The striking sanitation workers in a May 16 open letter to the residents of Chennai, asking for support for their strike, declared: “We have been working for about 20–30 years as Field Workers, Silt Vehicle Drivers, Jet Rodding and Super-Sucker Vehicle Drivers and Operators. Before the law prohibiting manual scavenging was enacted, we were regularly risking our lives inside septic tanks and in underground sewer wells. ... There is not a day that goes by without us facing accidents or humiliations. ... The toxic gasses and fecal contaminants have been occupationally affecting our bodies in many worksites. ...”

WSWS reporters visited striking Chennai sanitation workers while the strike was going on and discussed with them the need to build an action committee that is independent of and in opposition to the treacherous pro-capitalist trade unions, like the Stalinist CITU. They explained that workers can no longer rely on the trade unions and the political parties tied to them to defend their class interests. The contract labour system is a state-supported policy to increase worker exploitation and the profits of big companies and investors. They must therefore wage a struggle against the capitalist state and national governments and fight for socialist policies.

The Stalinist Communist Party of India (Marxist) forms alliances with big business parties including the Congress Party, until recently the Indian bourgeoisie’s preferred party of national government, and the Dravida Munnetra Kazhagam (DMK), which currently forms Tamil Nadu’s government, promoting them as a “secular and democratic” alternative to the communal and authoritarian BJP. In this way the Stalinist parties tie the working class to the capitalist parties and state.

Striking sanitation workers spoke out against the appalling conditions they must endure.

Striking Chennai sanitation worker, Kamalakannan (WSWS Media)

Kamalakannan, 40, told the WSWS: “Previously we were direct employees of the Metropolitan Water Supply and Sewerage Board. Now we came under different contract agents who supply contract workers to the board.” He complained that sanitation workers were not provided with safety kits like gloves, helmets, shoes, and uniforms by the authorities.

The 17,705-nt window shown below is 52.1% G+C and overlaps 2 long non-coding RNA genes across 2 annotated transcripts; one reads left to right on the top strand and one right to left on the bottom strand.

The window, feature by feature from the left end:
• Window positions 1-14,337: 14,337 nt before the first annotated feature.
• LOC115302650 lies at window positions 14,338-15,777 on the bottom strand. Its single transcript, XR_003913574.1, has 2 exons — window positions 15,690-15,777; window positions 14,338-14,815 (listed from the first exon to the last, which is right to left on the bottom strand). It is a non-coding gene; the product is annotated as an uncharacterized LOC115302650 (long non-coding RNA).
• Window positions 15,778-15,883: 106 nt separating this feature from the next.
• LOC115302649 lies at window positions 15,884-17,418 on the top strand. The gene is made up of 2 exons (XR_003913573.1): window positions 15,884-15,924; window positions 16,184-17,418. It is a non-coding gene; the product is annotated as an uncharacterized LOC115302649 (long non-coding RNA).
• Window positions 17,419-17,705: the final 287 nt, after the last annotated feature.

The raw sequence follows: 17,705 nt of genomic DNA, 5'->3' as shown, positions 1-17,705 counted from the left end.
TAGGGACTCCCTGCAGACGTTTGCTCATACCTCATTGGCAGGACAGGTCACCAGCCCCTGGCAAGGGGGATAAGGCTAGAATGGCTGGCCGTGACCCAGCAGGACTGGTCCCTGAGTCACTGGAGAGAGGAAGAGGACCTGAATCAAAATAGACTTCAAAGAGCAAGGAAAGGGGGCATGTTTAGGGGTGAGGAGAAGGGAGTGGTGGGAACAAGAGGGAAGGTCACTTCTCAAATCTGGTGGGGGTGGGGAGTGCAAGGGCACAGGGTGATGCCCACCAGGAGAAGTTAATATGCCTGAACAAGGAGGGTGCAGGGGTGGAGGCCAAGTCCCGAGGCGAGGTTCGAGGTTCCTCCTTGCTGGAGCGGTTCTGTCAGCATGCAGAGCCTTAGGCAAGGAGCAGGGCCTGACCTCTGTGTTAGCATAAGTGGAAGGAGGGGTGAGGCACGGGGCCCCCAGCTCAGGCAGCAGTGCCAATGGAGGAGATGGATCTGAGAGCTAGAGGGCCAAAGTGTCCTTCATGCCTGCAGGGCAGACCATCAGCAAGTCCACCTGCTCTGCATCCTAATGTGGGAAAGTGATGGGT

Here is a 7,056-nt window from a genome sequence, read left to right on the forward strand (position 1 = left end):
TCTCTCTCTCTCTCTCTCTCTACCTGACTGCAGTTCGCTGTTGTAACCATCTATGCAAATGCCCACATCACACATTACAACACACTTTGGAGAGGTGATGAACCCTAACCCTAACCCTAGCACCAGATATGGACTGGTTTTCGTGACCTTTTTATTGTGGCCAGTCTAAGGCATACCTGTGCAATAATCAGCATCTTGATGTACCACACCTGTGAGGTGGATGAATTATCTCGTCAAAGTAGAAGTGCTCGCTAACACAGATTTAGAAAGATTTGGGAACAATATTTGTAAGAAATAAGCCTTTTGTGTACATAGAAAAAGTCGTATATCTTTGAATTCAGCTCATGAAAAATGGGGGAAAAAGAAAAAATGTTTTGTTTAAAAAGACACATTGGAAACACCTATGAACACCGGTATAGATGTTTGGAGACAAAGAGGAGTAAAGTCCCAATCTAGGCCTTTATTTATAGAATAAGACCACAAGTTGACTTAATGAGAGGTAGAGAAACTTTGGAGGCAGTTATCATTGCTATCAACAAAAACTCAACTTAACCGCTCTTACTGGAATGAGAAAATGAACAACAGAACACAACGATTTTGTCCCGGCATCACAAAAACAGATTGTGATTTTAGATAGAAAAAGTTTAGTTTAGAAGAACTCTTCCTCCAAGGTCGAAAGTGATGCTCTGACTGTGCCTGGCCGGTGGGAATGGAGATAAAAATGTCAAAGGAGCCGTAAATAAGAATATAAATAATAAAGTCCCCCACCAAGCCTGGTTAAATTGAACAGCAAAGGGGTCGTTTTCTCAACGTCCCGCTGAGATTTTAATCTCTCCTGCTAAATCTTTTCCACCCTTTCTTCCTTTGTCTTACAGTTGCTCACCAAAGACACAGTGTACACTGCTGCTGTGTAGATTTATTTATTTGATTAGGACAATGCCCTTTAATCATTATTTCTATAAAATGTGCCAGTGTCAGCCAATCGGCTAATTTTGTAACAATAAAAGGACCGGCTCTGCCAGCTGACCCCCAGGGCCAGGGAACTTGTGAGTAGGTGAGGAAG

“Deprived of safety kits, a 42-year-old worker, Janakiraman, was seriously injured when the jet rodding system busted and extremely high-speed water splashed out and his head was severely damaged. The administration took him to a public hospital. After treatment, he is now staying in his home. The board has not provided him any compensation. He is paid only a nominal wage monthly,” the worker explained.

Chandrasekar (WSWS Media)

Chandrasekar, 32, a sewerage cleaning worker, said: “We are not paid for Sunday, as they follow a no-work no-pay policy. I have been working for 11 years. My monthly salary is 15,000 rupees [US$193]. They deduct 850 rupees from my monthly salary for PF [Provident Fund] and ESI [Employees’ State Insurance Scheme, a social security scheme for workers].”

On using modern equipment at work, he said: “Though new modern types of equipment are available now for cleaning sewers, in some places working men have to go down sewerage wells to remove any blockage. This type of work causes various health problems for workers. We do this cleaning job virtually in all the government sector premises as well as in housing boards schemes.

“Though they use jet rodding and sewage suction trucks in some places at work, the state government uses men in most of the places. We work on High Court and General Hospital [GH] premises as well as in the houses of state ministers.”

Sridar (WSWS Media)

Sridar, 45, said: “I used to get a monthly salary of 25,000 rupees when I was working for the board. But after they made me a contract worker, my salary is reduced to 20,000 rupees. We demand permanent jobs so our jobs will be secured permanently and we will become entitled to the other benefits enjoyed by permanent workers.”

Speaking on the treacherous role played by the CITU, he said: “Five years ago, we joined the CITU, on their promise that they would make all of us permanent within three months. But to our disappointment, they didn’t make us permanent even after five years. The CITU didn’t even come to our protection whenever we were harassed by higher officials. Therefore we left the CITU union. We lost confidence in the union. We don’t need a union. We are now in a direct struggle against the state government.”

Nirmal, 38, said: “I have been working for eight years. My monthly salary is 12,000 rupees. However, out of this, I have to spend 5,000 on my house rent. Most of the contract workers are living in rented houses.”

According to Gopal, who joined the board in 1992, three workers have died due to COVID-19 in the last two years.

He said the union had filed a case in the courts in 2019 under pressure from contract workers. “But we have not been informed with any updates regarding the case. When asked, the union officials would say not to ask that question because they themselves didn’t know anything about it.”